Post-traumatic stress disorder (PTSD) is a recognized psychiatric impairment resulting in a severe work impairment. According to WebMD, approximately 5.2 million Americans have PTSD each year, and 7.9 million Americans will develop PTSD during their lifetime.
PTSD is a condition that results from exposure to actual or threatened death, serious injury, or sexual violence. It can follow when directly experiencing such an event, witnessing or learning about what has occurred to a close family member or friend, or repeated exposure to traumatic events such as what first responders regularly experience.
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What Are the Symptoms of PTSD
PTSD is diagnosed when someone has one or more of the following symptoms:
- recurrent memories of the traumatic event,
- recurrent distressing dreams about the event,
- flashbacks that cause the individual to feel they are reliving the event, or
- intense psychological distress at exposure to cues that trigger a recall of the traumatic event.
Persons with PTSD can react in various psychological ways, including avoidance of places or people, or cause other psychological symptoms such as emotional outbursts, reckless or self-destructive behavior, hypervigilance, and concentration and sleep disturbances.
How is PTSD Diagnosed?
PTSD symptoms usually manifest near the traumatic event but may be triggered later by exposure to a cue that reminds the event. There are no laboratory tests to diagnose PTSD. The impairment is diagnosed by a psychiatrist or psychologist who performs a clinical interview.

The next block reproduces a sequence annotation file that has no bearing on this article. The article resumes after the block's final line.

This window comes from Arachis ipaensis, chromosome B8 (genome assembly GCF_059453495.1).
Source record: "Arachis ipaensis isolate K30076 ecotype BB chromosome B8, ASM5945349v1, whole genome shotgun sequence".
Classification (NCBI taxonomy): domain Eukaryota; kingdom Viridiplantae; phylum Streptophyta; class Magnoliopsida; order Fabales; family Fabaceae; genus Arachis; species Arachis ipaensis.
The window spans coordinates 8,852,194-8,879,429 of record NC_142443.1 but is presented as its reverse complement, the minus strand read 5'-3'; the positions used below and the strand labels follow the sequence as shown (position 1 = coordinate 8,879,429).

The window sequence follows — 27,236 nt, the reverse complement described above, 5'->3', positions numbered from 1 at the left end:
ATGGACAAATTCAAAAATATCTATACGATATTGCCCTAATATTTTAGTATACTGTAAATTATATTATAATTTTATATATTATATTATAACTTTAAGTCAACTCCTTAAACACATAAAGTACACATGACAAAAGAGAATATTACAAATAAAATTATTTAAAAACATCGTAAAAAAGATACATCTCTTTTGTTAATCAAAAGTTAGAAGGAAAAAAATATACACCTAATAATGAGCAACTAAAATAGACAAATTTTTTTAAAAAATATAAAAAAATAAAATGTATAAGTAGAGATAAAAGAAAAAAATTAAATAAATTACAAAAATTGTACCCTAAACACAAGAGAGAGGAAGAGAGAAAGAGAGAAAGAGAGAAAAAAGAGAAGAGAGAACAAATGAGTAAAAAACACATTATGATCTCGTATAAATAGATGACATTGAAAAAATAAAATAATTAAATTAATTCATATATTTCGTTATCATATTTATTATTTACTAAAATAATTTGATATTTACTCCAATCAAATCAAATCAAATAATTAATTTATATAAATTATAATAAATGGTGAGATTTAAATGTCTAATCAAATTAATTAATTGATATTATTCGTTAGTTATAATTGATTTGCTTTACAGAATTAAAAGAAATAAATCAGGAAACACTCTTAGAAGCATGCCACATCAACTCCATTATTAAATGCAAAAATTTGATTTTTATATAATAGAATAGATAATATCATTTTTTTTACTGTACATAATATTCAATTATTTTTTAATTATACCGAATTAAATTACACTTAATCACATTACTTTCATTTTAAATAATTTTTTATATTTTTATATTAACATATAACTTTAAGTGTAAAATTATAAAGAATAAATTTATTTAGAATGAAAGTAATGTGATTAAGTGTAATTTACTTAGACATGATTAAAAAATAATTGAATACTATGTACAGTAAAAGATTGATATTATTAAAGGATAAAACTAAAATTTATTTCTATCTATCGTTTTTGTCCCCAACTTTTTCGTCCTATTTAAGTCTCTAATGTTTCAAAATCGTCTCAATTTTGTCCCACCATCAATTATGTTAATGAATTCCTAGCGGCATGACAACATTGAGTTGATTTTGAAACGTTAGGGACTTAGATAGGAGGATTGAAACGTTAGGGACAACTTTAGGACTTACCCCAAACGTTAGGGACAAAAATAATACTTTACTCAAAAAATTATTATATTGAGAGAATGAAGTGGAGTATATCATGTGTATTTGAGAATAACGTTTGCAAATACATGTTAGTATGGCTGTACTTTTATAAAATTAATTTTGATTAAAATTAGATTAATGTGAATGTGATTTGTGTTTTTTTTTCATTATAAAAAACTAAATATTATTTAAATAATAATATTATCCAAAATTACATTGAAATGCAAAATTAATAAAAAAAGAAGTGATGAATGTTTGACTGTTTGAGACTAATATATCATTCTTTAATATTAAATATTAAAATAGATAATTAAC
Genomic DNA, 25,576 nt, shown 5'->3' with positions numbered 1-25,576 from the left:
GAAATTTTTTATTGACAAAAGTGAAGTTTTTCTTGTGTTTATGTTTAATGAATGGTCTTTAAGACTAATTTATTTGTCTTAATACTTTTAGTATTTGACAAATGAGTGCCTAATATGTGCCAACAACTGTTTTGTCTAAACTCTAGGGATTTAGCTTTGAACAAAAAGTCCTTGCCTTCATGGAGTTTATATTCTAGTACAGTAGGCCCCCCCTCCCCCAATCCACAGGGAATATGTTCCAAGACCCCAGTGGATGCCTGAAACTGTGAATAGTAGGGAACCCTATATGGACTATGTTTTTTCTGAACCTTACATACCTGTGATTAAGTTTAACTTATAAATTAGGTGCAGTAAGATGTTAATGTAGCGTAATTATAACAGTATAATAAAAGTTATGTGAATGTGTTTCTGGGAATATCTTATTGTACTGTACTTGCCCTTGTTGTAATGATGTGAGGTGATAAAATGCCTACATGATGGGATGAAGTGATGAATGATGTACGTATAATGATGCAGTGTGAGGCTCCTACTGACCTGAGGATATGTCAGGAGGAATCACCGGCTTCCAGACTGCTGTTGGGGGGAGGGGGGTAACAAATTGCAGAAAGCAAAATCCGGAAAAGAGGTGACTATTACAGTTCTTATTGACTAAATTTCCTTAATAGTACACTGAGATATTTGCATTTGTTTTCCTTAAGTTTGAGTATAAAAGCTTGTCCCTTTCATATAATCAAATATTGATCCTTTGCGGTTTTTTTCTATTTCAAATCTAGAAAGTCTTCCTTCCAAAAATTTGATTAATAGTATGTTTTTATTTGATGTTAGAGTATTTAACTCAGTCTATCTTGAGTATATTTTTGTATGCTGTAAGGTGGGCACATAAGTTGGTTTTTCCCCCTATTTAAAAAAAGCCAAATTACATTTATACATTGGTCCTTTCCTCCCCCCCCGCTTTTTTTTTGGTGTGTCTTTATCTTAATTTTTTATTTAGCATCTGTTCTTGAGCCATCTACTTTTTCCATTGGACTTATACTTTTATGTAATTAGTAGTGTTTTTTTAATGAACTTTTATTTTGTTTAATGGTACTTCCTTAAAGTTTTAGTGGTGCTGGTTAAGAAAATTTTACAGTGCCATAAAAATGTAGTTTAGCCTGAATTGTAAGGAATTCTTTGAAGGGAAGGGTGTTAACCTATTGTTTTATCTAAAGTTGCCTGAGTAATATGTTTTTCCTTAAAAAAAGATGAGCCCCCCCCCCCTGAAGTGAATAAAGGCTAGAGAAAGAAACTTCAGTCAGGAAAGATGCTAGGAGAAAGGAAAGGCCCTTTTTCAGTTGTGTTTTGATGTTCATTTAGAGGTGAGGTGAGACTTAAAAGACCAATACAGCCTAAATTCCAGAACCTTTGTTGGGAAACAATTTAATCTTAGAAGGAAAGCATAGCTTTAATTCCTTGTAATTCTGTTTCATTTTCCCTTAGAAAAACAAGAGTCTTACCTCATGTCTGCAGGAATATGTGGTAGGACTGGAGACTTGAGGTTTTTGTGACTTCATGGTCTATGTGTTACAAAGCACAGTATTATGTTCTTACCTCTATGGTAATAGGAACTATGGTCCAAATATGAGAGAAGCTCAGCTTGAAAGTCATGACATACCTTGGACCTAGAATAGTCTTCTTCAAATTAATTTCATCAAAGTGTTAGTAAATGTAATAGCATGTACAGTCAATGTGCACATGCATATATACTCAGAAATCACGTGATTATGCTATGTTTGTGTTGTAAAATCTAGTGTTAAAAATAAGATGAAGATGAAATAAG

How is PTSD Treated?
PTSD is treated with medications and psychotherapy. While treatment is usually effective in managing symptoms of PTSD, not everyone can be treated successfully; and PTSD may also result in depression, anxiety, substance abuse, eating disorders, and suicidality.
Can I File a Disability Claim Due to PTSD?
A diagnosis alone is rarely enough to qualify for disability benefits. However, if the symptoms of PTSD are unmanageable and affect someone’s ability to concentrate at work, pay attention, follow instructions or procedures, or work with others, it may be considered disabling. There are three key points to keep in mind, though:
- First, the condition has to impair someone’s ability to work at their regular occupation as the occupation is performed in the national economy rather than in relation to their specific job or working for a particular employer. If someone is assaulted at work, PTSD symptoms may make it impossible for that person to return to that place of work because it would trigger a reaction. If that individual could work in a different location or with another supervisor, they likely would not be found disabled.
- Second, the condition has to result in impairing symptoms for a significant period to qualify for long-term disability benefits. Many policies have an “elimination period” of 180 days, which is the period between when the disability begins and when benefits start. If PTSD can be successfully treated and symptoms managed within that period, benefits would not be payable. However, if there is short-term disability coverage, such benefits may be available even if long-term disability benefits are not.